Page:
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Raleigh Fitkin-Paul Morgan Memorial Hospital v. Anderson
Decided: June 17, 1964.
RALEIGH FITKIN-PAUL MORGAN MEMORIAL HOSPITAL AND ANN MAY MEMORIAL FOUNDATION IN THE TOWN OF NEPTUNE, NEW JERSEY, GENERALLY KNOWN AS THE FITKIN MEMORIAL HOSPITAL, PLAINTIFF-APPELLANT,
WILLIMINA ANDERSON AND STUART ANDERSON, HER HUSBAND, DEFENDANTS-RESPONDENTS
For reversal -- Chief Justice Weintraub, and Justices Jacobs, Francis, Hall, Schettino and Haneman. For affirmance -- None.
[42 NJ Page 422] The plaintiff hospital brought an action in the Chancery Division of the Superior Court seeking authority to administer blood transfusions to the defendant Willimina Anderson in the event that such transfusions should be necessary to save her life and the life of her unborn child. The child is quick, the pregnancy being beyond the 32nd week. Mrs. Anderson had notified the hospital that she did not wish blood transfusions for the reason that they would be contrary to her religious conviction as a Jehovah's Witness.
The evidence establishes a probability that at some point in the pregnancy Mrs. Anderson will hemorrhage severely and that both she and the unborn child will die unless a blood transfusion is administered.
The trial court held that the judiciary could not thus intervene in the case of an adult or with respect to an unborn child. Because of the likely emergency we directed immediate argument of the hospital's appeal. At the argument we were advised that Mrs. Anderson left the hospital yesterday against the advice of the attending physician and the hospital. It is doubtful whether the hospital has a remaining interest but the parties request the court to determine the issues and since it is likely that the matter would arise again at the instance of an interested party we have decided to do so.
In State v. Perricone, 37 N.J. 463 (1962), we held that the State's concern for the welfare of an infant justified blood transfusions notwithstanding the objection of its parents who were also Jehovah's Witnesses, and in Smith v. Brennan, 31 N.J. 353 (1960), we held that a child could sue for injuries negligently inflicted upon it prior to birth. We are satisfied that the unborn child is entitled to the law's protection and that an appropriate order should be made to insure blood transfusions to the mother in the event that they are necessary in the opinion of the physician in charge at the time.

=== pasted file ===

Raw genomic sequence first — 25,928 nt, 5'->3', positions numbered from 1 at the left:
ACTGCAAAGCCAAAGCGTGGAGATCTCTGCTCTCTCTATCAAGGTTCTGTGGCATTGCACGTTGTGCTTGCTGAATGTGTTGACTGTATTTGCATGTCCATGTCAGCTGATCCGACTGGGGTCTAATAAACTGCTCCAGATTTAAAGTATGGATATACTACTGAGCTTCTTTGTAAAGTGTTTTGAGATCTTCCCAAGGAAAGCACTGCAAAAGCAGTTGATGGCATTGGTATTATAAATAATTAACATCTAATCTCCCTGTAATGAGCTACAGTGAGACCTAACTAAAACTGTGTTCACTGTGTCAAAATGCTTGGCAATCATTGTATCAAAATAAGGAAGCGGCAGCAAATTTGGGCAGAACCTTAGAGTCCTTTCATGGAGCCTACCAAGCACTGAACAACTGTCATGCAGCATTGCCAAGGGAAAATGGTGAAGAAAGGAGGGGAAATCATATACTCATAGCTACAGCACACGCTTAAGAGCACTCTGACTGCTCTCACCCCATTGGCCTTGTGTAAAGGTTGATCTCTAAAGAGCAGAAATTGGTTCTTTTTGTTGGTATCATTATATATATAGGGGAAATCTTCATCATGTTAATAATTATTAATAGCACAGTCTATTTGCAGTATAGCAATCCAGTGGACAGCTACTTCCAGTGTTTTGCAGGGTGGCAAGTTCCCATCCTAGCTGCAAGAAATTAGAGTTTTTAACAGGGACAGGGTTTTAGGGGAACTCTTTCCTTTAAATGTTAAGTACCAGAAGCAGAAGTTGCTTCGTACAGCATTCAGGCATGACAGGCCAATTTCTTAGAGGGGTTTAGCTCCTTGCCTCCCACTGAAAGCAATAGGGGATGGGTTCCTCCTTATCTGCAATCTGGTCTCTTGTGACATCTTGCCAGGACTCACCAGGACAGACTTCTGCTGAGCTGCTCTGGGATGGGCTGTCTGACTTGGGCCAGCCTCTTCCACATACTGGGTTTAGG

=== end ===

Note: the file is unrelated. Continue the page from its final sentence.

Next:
We have no difficulty in so deciding with respect to the infant child. The more difficult question is whether an adult may be compelled to submit to such medical procedures when necessary to save his life. Here we think it is unnecessary to decide that question in broad terms because the welfare of the child and the mother are so intertwined and inseparable that it would be impracticable to attempt to distinguish between them with respect to the sundry factual patterns which may develop. The blood transfusions (including transfusions made necessary by the delivery) may be administered if necessary to save her life or the life of her child, as the physician in charge at the time may determine.
The judgment is accordingly reversed and the matter remanded to the trial court with directions (1) to appoint a special guardian for the infant; (2) to substitute such guardian as party plaintiff; (3) to order the guardian to consent to such blood transfusions as may be required and seek such other relief as may be necessary to preserve the lives of the mother and the child; and (4) to direct the mother to submit to such blood transfusions and to restrain the defendant husband from interfering therewith.
The mandate shall issue forthwith. No costs. The application ...
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